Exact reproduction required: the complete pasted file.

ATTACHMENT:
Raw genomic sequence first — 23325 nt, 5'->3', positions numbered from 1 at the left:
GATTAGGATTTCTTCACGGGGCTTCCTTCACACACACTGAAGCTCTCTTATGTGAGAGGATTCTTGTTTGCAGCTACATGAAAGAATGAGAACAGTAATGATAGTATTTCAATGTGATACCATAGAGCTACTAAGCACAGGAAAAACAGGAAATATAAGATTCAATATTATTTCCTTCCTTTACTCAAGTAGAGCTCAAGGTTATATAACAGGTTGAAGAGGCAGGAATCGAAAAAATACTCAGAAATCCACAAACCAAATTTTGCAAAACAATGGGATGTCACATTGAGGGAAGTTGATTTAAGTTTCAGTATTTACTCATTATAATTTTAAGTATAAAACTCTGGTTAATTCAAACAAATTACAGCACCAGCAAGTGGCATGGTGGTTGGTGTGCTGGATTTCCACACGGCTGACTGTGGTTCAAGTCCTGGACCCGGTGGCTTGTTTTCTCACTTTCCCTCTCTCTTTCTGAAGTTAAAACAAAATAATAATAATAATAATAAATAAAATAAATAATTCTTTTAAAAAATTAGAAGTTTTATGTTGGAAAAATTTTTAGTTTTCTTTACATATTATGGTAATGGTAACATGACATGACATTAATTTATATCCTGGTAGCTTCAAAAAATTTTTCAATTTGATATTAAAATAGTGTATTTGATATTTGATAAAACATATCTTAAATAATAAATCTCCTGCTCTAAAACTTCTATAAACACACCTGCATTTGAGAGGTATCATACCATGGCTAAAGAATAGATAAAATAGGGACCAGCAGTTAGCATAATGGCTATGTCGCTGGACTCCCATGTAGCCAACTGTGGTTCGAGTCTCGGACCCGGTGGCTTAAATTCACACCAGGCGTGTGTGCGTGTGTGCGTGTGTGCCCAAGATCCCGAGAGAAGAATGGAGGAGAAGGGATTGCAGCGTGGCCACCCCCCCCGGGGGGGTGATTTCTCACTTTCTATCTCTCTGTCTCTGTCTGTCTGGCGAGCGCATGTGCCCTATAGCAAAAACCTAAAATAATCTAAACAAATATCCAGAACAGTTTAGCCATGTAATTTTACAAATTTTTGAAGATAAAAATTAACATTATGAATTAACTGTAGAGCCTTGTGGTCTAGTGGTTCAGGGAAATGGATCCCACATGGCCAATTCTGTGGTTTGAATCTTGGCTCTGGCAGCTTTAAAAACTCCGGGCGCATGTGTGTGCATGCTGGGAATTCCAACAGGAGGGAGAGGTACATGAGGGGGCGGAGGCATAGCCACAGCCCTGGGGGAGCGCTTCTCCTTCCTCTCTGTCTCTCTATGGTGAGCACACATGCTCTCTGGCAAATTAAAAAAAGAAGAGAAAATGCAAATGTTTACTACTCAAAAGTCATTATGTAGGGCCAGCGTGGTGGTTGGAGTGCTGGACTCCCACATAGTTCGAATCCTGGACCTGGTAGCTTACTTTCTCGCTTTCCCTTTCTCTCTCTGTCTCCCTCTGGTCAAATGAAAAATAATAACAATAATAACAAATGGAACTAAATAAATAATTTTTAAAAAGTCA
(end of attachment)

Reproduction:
Raw genomic sequence first — 23325 nt, 5'->3', positions numbered from 1 at the left:
GATTAGGATTTCTTCACGGGGCTTCCTTCACACACACTGAAGCTCTCTTATGTGAGAGGATTCTTGTTTGCAGCTACATGAAAGAATGAGAACAGTAATGATAGTATTTCAATGTGATACCATAGAGCTACTAAGCACAGGAAAAACAGGAAATATAAGATTCAATATTATTTCCTTCCTTTACTCAAGTAGAGCTCAAGGTTATATAACAGGTTGAAGAGGCAGGAATCGAAAAAATACTCAGAAATCCACAAACCAAATTTTGCAAAACAATGGGATGTCACATTGAGGGAAGTTGATTTAAGTTTCAGTATTTACTCATTATAATTTTAAGTATAAAACTCTGGTTAATTCAAACAAATTACAGCACCAGCAAGTGGCATGGTGGTTGGTGTGCTGGATTTCCACACGGCTGACTGTGGTTCAAGTCCTGGACCCGGTGGCTTGTTTTCTCACTTTCCCTCTCTCTTTCTGAAGTTAAAACAAAATAATAATAATAATAATAAATAAAATAAATAATTCTTTTAAAAAATTAGAAGTTTTATGTTGGAAAAATTTTTAGTTTTCTTTACATATTATGGTAATGGTAACATGACATGACATTAATTTATATCCTGGTAGCTTCAAAAAATTTTTCAATTTGATATTAAAATAGTGTATTTGATATTTGATAAAACATATCTTAAATAATAAATCTCCTGCTCTAAAACTTCTATAAACACACCTGCATTTGAGAGGTATCATACCATGGCTAAAGAATAGATAAAATAGGGACCAGCAGTTAGCATAATGGCTATGTCGCTGGACTCCCATGTAGCCAACTGTGGTTCGAGTCTCGGACCCGGTGGCTTAAATTCACACCAGGCGTGTGTGCGTGTGTGCGTGTGTGCCCAAGATCCCGAGAGAAGAATGGAGGAGAAGGGATTGCAGCGTGGCCACCCCCCCCGGGGGGGTGATTTCTCACTTTCTATCTCTCTGTCTCTGTCTGTCTGGCGAGCGCATGTGCCCTATAGCAAAAACCTAAAATAATCTAAACAAATATCCAGAACAGTTTAGCCATGTAATTTTACAAATTTTTGAAGATAAAAATTAACATTATGAATTAACTGTAGAGCCTTGTGGTCTAGTGGTTCAGGGAAATGGATCCCACATGGCCAATTCTGTGGTTTGAATCTTGGCTCTGGCAGCTTTAAAAACTCCGGGCGCATGTGTGTGCATGCTGGGAATTCCAACAGGAGGGAGAGGTACATGAGGGGGCGGAGGCATAGCCACAGCCCTGGGGGAGCGCTTCTCCTTCCTCTCTGTCTCTCTATGGTGAGCACACATGCTCTCTGGCAAATTAAAAAAAGAAGAGAAAATGCAAATGTTTACTACTCAAAAGTCATTATGTAGGGCCAGCGTGGTGGTTGGAGTGCTGGACTCCCACATAGTTCGAATCCTGGACCTGGTAGCTTACTTTCTCGCTTTCCCTTTCTCTCTCTGTCTCCCTCTGGTCAAATGAAAAATAATAACAATAATAACAAATGGAACTAAATAAATAATTTTTAAAAAGTCA